I read the children's book, The Josefina Story Quilt by Eleanor Coerr to my daughter and reviewed The Josefina Story Quilt – eGuide from Progeny Press with her to go along with the book. Here is what we thought of it.
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[ctt template=”4″ link=”Y19fc” via=”yes” ]If you love to do study guides from a book title with your homeschooling children, one company you can try Is Progeny Press, here is my review on them.[/ctt]
Progeny Press Review
About The Josefina Story Quilt Study Guide
This is a downloadable study guide that you buy online on their website and then you are given a PDF that you have access to for one year. This guide is 34 pages with the answer key. I didn't have color ink in my printer at the time of review so I just printed the pages starting with the Table of Contents for my 2nd grade daughter, Miranda to use.
The curriculum in this eGuide is written from a Christian perspective and covers the basic synopsis of the book, a little information about the author, some information about that time period and what was going on to help your child get a larger picture of what was happening and why. There are some activities to do in the study guide before you read the book. There is a map of the current layout of the United States, but I think that is a little confusing. If we are trying to make it like the time period, I think it would have been best to somehow show on that map what states were known at the time, rather than all of them with their current boundary lines.
I had a hard time telling where to read the book. They have the before you read activities, but then it goes right into vocabulary. The vocabulary questions do not make any sense unless you read the book. But then you go into the “Looking at the story” section and it says to just look at the first two chapters of the book to answer the questions. I did not see in the “Note To Instructor” how to use it. For my lesson plans, I used it for thirty minutes per day, four days per week (sometimes longer if an activity took more time, like baking). I just took it at Miranda's pace, but did not read the story to her until page 10 was done. Then I decided to read the entire story to her in one sitting. After that, I followed the guide. I used the activities, arts and crafts section one day per week on the last day to keep it fun and to try those out in case we didn't finish before the review was due (we have not completed it yet, but we are close!). Here is the Table of Contents.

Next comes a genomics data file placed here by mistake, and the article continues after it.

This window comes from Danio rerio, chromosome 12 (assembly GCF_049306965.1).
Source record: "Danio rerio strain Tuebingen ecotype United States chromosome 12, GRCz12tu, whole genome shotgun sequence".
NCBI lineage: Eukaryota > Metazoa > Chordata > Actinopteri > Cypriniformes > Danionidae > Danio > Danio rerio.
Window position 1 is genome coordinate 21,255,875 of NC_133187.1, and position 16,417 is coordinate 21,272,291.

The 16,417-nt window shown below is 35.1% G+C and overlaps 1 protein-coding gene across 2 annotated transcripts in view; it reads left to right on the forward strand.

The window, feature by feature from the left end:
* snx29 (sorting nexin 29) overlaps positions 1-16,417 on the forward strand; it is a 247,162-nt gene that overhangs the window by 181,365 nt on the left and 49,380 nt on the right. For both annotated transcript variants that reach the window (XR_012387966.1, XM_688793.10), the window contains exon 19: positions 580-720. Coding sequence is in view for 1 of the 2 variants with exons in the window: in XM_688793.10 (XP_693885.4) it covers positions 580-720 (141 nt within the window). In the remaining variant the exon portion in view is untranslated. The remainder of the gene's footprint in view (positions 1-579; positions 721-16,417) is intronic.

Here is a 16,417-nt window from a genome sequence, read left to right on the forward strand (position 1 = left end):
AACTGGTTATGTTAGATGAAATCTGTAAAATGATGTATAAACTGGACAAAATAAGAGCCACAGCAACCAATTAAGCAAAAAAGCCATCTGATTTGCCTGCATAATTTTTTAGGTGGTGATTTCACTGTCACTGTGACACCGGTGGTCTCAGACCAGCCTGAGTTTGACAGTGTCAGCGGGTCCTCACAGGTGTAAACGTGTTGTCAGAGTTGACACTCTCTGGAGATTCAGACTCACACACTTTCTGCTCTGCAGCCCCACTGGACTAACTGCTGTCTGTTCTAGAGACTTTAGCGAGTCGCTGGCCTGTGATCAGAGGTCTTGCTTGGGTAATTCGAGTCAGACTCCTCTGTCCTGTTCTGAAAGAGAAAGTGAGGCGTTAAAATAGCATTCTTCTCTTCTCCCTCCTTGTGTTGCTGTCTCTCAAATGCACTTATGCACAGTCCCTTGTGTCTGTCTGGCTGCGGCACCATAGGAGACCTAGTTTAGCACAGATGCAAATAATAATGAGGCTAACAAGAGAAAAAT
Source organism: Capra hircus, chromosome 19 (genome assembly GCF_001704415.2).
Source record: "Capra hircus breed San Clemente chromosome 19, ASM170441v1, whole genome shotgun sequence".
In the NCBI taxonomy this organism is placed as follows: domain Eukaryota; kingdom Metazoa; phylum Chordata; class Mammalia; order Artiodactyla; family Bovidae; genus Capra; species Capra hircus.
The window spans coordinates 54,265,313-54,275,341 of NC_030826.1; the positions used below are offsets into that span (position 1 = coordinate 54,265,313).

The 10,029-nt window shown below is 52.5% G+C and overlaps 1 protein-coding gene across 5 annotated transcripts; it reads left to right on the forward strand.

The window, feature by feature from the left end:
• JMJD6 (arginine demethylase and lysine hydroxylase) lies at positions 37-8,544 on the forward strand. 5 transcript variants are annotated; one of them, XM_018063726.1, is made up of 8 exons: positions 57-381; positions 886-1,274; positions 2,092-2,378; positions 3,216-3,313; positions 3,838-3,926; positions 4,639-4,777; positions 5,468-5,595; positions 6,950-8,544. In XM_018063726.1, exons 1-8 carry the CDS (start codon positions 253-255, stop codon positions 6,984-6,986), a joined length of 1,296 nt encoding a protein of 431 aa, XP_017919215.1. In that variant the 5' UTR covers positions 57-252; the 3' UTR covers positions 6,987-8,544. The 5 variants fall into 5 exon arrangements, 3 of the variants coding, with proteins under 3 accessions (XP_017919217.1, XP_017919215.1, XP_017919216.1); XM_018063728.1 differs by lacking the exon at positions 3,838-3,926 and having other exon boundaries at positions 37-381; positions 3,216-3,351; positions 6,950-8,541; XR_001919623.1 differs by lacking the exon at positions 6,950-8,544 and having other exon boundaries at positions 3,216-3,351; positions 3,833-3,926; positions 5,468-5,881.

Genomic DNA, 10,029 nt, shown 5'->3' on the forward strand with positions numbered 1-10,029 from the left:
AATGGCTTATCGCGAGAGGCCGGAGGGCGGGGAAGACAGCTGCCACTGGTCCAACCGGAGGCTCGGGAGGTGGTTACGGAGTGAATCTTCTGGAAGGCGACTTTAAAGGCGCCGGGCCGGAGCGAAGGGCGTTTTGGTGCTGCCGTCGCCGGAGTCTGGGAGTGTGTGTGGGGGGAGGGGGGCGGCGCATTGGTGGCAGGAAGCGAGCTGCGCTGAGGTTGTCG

To me, this was similar to unit studies I have done before in that the activities and questions stay on topic and helps to have full reading comprehension, yet different, in that some of the questions are character building. I did like it done this way, especially the question that gets my daughter doing some critical thinking about ways she can “obey cheerfully at home”.
One of the activities we did was baking bread using the recipe in the guide which uses some corn meal, which they may have used in that time. Miranda was proud that her bread was so yummy that our large family of nine ate it up and enjoyed it in no time.
Miranda drew some pictures of things she would like to have on a story quilt for one of the study pages. She drew a stuffed dog and puppies that she received for Christmas, a place she visited for her birthday, her and her two younger brothers in the kiddie swimming pool, and a snow man that she made.
One suggestion from the book to make this story quilt idea even more realistic was for the student to make their own story quilt block. Miranda chose a pretty piece of fabric. We found some embroidery floss and a needle and she stitched a design.
Her memory was of her big teen brother standing in the water on vacation at an indoor waterpark throwing a blue water ball. Her finished design is below.
If you were going to plan to use study guides for your literature during the school year, you should be able to do at least three, you could get four of them just to be sure you have enough. I absolutely love to find deals for my large family of nine and I just happened to notice on the Progeny Press website that they have a bargain bin, so you may want to check that out HERE. I myself would want to try Farmer Boy since I already have that book in my house. I can't tell what age the study guide is tailored for, but I have children of all ages so I should be able to use it for one of them.
It's fine with me. My favorite part of the story was when the chicken was riding in the wagon with her. I liked making the bread the best.
It would be so nice if these study guides came with the physical book to read. I did notice that their website does have an Amazon button where you can just click on it and buy it there. I bought mine on Etsy. I think it is okay, but could use a different map and better instructions for the parent on when to read the book the first time assuming the child has never heard the story before. I do like the Christian perspective and activities for the child to do.
How To Find Them:
- Website: http://stores.progenypress.com/
- Facebook: https://facebook.com/progenypress
- Twitter: https://twitter.com/progenypress
- Pinterest: https://pinterest.com/progenypress
- YouTube: https://youtube.com/progenypress
The Old Schoolhouse Homeschool Review Crew has a great team of homeschool parents that also reviewed this and other products from Progeny Press, so click the banner below to see all the reviews:
Thanks for stopping by! I look forward to sharing more great curriculum reviews throughout the coming year.
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